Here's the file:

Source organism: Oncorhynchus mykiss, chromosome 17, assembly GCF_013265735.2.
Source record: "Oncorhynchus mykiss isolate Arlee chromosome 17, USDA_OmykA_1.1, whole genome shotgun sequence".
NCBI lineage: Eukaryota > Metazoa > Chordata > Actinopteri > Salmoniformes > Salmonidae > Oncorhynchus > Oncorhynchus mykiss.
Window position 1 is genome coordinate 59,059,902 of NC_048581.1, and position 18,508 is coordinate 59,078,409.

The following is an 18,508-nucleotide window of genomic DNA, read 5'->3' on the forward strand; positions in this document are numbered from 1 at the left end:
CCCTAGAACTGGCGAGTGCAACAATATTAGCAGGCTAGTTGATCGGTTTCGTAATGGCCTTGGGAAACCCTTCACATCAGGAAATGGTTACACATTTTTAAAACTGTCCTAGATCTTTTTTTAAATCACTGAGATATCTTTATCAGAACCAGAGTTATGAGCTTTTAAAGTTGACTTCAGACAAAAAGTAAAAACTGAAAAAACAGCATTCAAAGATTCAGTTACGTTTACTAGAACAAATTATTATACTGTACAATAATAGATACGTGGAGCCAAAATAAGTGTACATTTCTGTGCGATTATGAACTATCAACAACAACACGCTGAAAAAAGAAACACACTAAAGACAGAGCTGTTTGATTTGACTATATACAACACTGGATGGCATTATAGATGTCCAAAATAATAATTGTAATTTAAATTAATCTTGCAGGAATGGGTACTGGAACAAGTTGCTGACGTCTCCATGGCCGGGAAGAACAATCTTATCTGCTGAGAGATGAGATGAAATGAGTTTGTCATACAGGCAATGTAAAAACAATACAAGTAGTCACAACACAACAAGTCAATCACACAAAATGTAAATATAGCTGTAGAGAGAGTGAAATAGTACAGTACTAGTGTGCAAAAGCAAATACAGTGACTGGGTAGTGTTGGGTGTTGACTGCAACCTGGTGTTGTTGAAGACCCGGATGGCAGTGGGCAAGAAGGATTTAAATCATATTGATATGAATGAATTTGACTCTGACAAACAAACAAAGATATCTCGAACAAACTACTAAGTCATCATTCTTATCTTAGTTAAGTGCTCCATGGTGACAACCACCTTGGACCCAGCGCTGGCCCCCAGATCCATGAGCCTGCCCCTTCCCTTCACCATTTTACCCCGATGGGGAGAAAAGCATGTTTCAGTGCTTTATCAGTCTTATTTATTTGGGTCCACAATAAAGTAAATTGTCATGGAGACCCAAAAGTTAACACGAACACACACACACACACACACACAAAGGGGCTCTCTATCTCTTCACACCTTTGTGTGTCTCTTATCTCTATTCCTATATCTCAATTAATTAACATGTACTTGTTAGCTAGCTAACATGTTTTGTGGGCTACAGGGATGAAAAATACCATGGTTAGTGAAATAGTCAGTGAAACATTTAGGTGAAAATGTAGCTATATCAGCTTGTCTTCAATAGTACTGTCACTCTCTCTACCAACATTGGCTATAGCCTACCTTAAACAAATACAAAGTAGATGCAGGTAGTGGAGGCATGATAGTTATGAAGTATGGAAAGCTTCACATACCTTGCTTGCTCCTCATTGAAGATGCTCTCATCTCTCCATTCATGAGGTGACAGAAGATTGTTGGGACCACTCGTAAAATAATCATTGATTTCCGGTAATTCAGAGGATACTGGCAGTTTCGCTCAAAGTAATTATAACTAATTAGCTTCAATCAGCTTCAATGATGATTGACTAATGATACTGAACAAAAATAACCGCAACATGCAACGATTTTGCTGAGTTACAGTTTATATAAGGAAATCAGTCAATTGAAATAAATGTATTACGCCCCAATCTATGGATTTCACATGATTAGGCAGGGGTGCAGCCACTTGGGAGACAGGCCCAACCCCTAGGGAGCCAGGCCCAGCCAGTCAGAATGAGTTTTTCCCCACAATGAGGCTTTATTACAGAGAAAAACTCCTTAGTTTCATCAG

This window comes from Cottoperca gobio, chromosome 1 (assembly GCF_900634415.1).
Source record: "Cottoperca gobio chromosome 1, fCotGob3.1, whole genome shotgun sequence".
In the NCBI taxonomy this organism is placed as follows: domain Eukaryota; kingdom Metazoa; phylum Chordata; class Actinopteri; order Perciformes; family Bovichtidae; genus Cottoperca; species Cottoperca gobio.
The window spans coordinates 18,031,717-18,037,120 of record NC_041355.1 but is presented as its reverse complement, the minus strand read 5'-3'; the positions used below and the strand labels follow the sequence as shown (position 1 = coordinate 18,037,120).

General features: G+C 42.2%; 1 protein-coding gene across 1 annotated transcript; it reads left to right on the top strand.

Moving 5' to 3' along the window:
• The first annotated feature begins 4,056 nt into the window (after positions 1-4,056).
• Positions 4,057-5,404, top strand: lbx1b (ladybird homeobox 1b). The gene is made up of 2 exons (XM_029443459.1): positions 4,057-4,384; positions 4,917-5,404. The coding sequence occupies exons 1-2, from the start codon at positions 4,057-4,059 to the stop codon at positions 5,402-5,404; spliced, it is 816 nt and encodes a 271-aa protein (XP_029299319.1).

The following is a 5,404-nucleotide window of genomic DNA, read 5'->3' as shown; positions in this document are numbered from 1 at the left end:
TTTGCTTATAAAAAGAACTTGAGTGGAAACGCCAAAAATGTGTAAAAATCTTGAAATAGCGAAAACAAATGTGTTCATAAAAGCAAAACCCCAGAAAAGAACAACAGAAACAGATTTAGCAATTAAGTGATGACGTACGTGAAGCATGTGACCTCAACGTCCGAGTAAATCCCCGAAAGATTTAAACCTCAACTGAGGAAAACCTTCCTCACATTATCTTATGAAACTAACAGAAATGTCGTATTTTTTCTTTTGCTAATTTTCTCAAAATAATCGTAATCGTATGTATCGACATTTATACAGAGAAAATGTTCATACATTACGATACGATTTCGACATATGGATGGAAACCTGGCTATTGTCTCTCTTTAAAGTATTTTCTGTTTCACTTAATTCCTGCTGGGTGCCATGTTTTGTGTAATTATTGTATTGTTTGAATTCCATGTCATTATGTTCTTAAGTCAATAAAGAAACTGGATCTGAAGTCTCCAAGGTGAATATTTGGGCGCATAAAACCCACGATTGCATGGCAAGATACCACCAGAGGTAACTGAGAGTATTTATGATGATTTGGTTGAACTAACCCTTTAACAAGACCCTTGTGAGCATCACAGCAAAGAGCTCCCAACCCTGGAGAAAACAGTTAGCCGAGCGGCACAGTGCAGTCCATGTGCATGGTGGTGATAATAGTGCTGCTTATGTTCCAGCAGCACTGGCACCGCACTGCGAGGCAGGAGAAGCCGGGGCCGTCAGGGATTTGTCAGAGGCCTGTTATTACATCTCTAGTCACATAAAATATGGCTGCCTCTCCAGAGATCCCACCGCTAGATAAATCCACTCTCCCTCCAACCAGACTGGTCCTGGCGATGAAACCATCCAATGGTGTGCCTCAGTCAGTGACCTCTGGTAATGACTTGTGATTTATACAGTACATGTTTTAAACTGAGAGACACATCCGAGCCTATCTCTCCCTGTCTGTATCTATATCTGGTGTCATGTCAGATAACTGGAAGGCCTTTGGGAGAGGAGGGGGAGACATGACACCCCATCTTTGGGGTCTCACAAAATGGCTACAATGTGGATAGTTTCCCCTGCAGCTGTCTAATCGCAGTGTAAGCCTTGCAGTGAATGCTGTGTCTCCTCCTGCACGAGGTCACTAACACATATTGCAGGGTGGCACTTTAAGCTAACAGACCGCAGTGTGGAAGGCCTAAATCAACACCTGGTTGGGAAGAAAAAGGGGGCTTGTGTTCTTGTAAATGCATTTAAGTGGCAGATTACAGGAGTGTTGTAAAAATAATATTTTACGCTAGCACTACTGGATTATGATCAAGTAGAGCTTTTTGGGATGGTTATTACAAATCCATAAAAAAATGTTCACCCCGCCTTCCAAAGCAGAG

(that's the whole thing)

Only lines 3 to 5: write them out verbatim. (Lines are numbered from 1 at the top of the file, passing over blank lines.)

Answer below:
NCBI lineage: Eukaryota > Metazoa > Chordata > Actinopteri > Salmoniformes > Salmonidae > Oncorhynchus > Oncorhynchus mykiss.
Window position 1 is genome coordinate 59,059,902 of NC_048581.1, and position 18,508 is coordinate 59,078,409.

The following is an 18,508-nucleotide window of genomic DNA, read 5'->3' on the forward strand; positions in this document are numbered from 1 at the left end: